Listen and act on messages from your own body!"

The attitude of a survivor

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Morrison (far left) with friends Paula and Dina

Morrison’s battle with her own cancer has been difficult. One year after the initial surgery, an entry in her journal reads, "Chemo…chemo…chemo! I’m so sick of chemo, I’ve had so much chemo that I could scream!" She has twice lost all her hair. "But," she joked, "I kind of like being bald. It’s a good attention-getter."

"You can’t [just] do the drugs and expect to get better…the cancer effects more than your body. As I was getting chemo and having surgery, I wasn’t able to participate in life very much. There were times I would feel good for a week or two in between (treatments). I needed a goal. I’ve always loved hiking. I started doing some small hikes. Then I got a map and started checking off the hikes I’d done. I noticed that I was doing more, and then I decided to do them all. This made me feel a part of life and normal, and it’s very healing to be out in nature. I can literally feel the healing process when I’m out there. Athletics are taken away from you when you have cancer. If you are an active person, that’s one of the first things – one of the saddest things to go. You have to fight to get it back. One of the things that got me up and walking was walking around with a tennis racket and ball around my house, and then outside. (Each day) a little bit longer, then I hit the ball against a wall. (Doctors) say be active as soon as possible. But you’re afraid. You’re afraid you’re going to hurt yourself, (thinking) what if you do something to move the cancer around? It’s really difficult. Your mind is saying, ‘Stay in bed’. Your body is saying, ‘Move me’."

"I’ve never been in remission," Morrison shares. "Through surgery, chemo and radiation the cancer (has found) its way around all those things and keeps growing. Right now I’m taking an oral chemo and an IV form of the drug once per week. But I’ve had to forego the IV form of the drug for now. My blood count is low. Until I regain some strength I’ll just take the oral form of chemo. My disease has spread from my pelvis and is now also in my neck."

For patient, doctor, or friend cancer is hard to talk about

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The Teal Ribbon is the nationally recognized ribbon color for awareness and support of Ovarian Cancer.

Not long after her diagnosis Morrison shared her fears with a friend. Her friend, probably in a well meaning attempt to be optimistic and supportive, denied the seriousness of Crispin’s illness saying, "Oh, I’m sure it’s going to be all right. You’re just fine! There’s nothing to worry about." But Morrison had had enough of being told it was all in her head. In her attempt to be taken seriously, Crispin responded, "No, I am not all right! I am sick. And this is serious." Morrison then felt guilty for months wondering if she had created her own self-fulfilling prophecy, somehow convincing her own body to be sick. Now she encourages people to simply listen to their friend or family member, allowing them a safe place to talk about their feelings, and offering as much emotional support as possible.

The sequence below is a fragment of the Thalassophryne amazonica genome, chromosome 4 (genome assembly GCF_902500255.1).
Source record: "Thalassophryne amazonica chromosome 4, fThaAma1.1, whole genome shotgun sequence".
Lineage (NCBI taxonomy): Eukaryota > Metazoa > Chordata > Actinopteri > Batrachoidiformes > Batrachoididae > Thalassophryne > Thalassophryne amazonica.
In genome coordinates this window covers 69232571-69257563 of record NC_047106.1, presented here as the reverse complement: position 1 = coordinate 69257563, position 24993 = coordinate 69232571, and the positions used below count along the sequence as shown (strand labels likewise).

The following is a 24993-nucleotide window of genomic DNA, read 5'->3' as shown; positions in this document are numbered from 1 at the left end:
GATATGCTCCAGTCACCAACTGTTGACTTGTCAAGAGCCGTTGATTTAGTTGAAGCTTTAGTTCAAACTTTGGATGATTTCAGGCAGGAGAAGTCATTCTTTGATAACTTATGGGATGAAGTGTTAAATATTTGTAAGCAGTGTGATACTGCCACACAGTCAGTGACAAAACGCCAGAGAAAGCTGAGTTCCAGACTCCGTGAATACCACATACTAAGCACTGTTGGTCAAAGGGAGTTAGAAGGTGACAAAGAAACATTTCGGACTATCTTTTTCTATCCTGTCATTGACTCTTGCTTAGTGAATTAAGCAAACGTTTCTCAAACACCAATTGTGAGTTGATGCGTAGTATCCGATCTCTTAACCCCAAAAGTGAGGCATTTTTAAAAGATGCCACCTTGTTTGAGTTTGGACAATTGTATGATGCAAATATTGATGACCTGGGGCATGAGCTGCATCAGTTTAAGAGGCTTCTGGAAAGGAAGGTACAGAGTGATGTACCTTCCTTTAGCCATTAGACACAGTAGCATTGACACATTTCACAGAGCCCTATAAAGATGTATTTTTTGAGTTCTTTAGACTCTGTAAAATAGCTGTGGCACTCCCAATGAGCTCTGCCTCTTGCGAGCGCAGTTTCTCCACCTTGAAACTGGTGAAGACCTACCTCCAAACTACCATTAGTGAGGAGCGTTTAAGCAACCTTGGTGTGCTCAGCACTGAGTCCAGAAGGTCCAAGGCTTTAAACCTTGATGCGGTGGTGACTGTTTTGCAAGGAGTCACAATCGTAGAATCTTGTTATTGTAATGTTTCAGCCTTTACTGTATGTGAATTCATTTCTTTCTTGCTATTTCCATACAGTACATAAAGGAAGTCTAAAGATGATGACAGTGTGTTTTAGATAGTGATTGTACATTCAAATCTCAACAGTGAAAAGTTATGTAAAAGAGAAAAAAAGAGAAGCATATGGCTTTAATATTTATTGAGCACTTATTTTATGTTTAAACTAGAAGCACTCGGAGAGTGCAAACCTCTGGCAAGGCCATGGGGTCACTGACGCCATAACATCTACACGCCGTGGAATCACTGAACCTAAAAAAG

Doctors, too, must know how to communicate with their cancer patients, Morrison says. She and her oncologist, who is on the OCAN Board of Directors, are now working to create opportunities for other doctors to receive coaching from Crispin about how to communicate most effectively with their ovarian cancer patients. "Doctors need to know that what they say [to a patient] is like God speaking. Their words create a reality."

ocanlogo.jpg (12805 bytes)Today Crispin Morrison works hard at her new job – the formation of OCAN and educating the public. Her job wasn’t even envisioned two years ago. Since then the cancer spread to her neck and she has undergone more surgery. Reflecting, she adds, "So many things have changed in my life and they are all for the better. I’m willing to try new things (and) take risks. Looking back on my life, I realize I was a negative thinker and quite skeptical about things. Now I feel open to possibilities and ideas."

You can visit the OCAN web site at http://www.ocan.org/ and email Crispin at ovarian@OCAN.org/.

GlennaHeller.jpg (15834 bytes) A curious combination of high tech and rustic, Glenna Heller works as a member of Seagate Technology’s engineering information group, lives in a cabin in California’s Santa Cruz Mountains and writes by the light of her wood-burning stove amid giant California redwoods. Glenna is a 12- year student of A Course in Miracles and embraces a lifetime commitment to transformational technology, beauty and true love wherever it might be found. You can email her at glenna@IncrediblePeople.com.